Academic journal article
By Jones, Frederick
British Journal of Canadian Studies , Vol. 21, No. 1
François Gendron, The Case of the 'Traitors': An Essay on Freedom of Speech in Politics (Montreal: Wilson and Lafleur, 2005), 74pp. Paper. $19.95. ISBN 2-89127-744-9.
Dr Gendron admirably summarises the main thrust of his short book as follows: 'Of all the freedoms, freedom of speech is the most precious. If all the others were lost, freedom of speech would allow us to reclaim them. Therefore citizens must not be deprived of this freedom for the benefit of politicians. It needs to be said: speech may censor the government, but the government must not censor speech.'
Recognising, however, that - like all other citizens - politicians are entitled to honour and consideration, he asks where the limits of freedom of speech in politics should be set. His discussion hinges on cases that came to trial in Canada. Gendron is both a lawyer and a historian, and begins with the trial of Gilles Rheaume and Guy Bouthillier, who published an article in 1981 in Le Devoir accusing Liberal Members of Parliament of having 'betrayed' Quebec and 'collaborated' with English Canada. For this 'treason' they should be 'made to pay'. This statement was followed by a list of Quebec members described as 'representatives of Ottawa' and 'traitors'.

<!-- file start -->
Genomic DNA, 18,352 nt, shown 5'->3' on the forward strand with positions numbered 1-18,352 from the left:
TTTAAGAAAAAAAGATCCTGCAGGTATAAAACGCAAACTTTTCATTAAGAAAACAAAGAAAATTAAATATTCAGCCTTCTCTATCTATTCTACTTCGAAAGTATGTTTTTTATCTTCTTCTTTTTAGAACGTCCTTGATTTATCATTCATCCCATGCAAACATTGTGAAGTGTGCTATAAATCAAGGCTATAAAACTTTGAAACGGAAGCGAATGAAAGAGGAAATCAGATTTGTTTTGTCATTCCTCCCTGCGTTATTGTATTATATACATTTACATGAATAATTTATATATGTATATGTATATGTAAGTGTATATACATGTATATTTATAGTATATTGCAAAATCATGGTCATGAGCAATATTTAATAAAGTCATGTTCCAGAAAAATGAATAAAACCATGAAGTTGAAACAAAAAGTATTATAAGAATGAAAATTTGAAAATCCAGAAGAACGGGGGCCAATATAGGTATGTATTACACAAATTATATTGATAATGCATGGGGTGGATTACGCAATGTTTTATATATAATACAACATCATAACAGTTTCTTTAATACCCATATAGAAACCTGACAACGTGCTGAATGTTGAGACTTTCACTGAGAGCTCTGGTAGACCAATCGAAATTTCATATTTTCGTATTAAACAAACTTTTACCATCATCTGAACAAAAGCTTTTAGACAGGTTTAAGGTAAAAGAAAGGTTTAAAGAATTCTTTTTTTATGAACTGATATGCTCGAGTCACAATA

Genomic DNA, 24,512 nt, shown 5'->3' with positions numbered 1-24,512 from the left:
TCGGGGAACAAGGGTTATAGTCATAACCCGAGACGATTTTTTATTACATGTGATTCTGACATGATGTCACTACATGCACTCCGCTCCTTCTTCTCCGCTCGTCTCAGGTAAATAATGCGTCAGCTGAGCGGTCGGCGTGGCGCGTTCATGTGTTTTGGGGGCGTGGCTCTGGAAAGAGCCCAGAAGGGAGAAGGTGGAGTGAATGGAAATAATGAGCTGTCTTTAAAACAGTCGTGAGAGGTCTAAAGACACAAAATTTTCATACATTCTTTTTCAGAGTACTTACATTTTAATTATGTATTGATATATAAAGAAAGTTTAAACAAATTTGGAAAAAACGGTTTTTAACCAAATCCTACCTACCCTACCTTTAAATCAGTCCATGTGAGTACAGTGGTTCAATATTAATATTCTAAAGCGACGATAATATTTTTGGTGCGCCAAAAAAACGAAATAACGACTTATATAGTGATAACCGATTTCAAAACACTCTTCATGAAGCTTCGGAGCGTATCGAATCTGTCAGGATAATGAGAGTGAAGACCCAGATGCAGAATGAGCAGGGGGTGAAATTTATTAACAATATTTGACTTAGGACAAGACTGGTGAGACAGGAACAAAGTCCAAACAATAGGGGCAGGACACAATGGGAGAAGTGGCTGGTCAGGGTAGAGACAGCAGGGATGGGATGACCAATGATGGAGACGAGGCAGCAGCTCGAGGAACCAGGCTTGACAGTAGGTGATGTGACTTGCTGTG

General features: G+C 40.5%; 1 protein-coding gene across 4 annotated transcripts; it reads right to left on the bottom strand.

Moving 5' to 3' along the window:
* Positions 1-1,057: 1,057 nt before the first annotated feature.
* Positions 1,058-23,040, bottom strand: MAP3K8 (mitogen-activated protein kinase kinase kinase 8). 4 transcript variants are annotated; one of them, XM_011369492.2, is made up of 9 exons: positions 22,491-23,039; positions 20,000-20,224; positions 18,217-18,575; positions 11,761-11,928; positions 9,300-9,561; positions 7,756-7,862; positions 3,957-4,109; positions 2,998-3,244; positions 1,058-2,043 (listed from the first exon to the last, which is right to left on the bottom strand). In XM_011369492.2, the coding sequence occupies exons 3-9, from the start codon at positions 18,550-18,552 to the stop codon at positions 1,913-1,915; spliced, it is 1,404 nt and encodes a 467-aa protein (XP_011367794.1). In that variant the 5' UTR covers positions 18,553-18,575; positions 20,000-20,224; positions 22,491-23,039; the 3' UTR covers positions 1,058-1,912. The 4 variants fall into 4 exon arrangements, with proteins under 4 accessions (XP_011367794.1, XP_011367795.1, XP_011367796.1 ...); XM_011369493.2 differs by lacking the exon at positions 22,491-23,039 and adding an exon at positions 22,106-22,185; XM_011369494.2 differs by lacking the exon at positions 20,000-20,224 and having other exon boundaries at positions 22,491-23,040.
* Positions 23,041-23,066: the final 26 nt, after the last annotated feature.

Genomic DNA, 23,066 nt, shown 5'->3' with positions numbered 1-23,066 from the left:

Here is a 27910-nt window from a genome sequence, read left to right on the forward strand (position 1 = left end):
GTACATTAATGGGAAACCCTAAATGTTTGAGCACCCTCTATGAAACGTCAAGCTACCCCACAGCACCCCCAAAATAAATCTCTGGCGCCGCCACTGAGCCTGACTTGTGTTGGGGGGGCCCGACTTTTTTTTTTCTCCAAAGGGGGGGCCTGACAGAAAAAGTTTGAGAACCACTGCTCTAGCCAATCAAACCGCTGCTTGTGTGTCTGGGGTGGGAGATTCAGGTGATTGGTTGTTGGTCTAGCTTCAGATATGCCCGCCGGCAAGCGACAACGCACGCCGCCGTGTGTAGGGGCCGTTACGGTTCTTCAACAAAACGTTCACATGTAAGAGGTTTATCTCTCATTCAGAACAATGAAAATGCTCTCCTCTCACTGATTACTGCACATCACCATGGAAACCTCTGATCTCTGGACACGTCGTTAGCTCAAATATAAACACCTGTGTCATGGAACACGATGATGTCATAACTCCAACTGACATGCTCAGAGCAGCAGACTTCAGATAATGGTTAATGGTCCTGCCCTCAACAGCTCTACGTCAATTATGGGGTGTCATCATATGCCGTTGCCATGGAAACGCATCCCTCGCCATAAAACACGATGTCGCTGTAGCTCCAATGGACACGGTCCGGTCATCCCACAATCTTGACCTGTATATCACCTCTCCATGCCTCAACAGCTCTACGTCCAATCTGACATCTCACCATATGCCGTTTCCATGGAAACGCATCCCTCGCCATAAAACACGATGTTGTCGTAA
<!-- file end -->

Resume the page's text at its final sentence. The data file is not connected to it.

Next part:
In the ensuing uproar, the article was described as amounting to a call to arms, hatred and retaliation. However, the Superior Court did not agree and refused to prohibit circulation of the text, describing it as being consistent with the standards of Canadian political discourse. The Court of Appeal in 1983 reversed this decision, ruling that the text was excessive in character. There the matter rested until the Superior Court in 1997, passing judgment on a claim for damages by two members of Parliament, declared the text 'a catalyst for violence', sentenced the authors of the article to pay $20,000, and prohibited reproduction of the text in whole or in part. …